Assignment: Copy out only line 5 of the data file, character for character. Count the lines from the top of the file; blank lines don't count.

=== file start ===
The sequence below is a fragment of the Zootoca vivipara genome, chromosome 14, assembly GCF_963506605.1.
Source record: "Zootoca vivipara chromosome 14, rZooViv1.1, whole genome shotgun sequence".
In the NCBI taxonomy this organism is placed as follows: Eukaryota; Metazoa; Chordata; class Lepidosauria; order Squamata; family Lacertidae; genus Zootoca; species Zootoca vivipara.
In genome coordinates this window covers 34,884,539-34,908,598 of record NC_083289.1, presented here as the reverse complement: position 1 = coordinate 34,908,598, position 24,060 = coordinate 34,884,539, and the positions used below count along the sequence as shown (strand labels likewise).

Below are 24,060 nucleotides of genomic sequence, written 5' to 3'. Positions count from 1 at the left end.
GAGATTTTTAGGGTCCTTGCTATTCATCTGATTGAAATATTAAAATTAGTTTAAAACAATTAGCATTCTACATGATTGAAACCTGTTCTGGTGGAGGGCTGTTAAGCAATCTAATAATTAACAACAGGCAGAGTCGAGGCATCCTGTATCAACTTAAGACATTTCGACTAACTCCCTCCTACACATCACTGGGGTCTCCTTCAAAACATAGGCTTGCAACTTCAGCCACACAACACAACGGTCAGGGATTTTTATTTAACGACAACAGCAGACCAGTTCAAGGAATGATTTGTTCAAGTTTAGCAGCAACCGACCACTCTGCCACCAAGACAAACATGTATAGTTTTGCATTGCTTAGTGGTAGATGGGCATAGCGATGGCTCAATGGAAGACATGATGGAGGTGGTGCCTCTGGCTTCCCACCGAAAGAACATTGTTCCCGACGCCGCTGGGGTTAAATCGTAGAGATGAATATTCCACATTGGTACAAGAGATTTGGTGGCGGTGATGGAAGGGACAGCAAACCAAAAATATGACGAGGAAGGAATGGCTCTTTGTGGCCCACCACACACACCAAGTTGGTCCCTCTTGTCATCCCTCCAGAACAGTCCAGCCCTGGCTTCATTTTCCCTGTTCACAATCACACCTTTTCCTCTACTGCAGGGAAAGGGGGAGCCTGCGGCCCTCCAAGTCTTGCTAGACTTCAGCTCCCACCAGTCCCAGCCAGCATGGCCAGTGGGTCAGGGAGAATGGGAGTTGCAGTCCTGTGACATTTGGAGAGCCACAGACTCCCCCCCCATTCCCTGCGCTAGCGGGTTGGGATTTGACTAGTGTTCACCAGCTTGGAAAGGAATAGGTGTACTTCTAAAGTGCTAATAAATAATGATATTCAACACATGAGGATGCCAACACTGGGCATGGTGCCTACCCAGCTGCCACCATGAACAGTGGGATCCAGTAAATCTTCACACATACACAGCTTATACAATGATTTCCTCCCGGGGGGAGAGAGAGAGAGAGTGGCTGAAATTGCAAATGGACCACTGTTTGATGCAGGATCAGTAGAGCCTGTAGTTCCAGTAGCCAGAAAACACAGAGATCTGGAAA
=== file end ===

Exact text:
Below are 24,060 nucleotides of genomic sequence, written 5' to 3'. Positions count from 1 at the left end.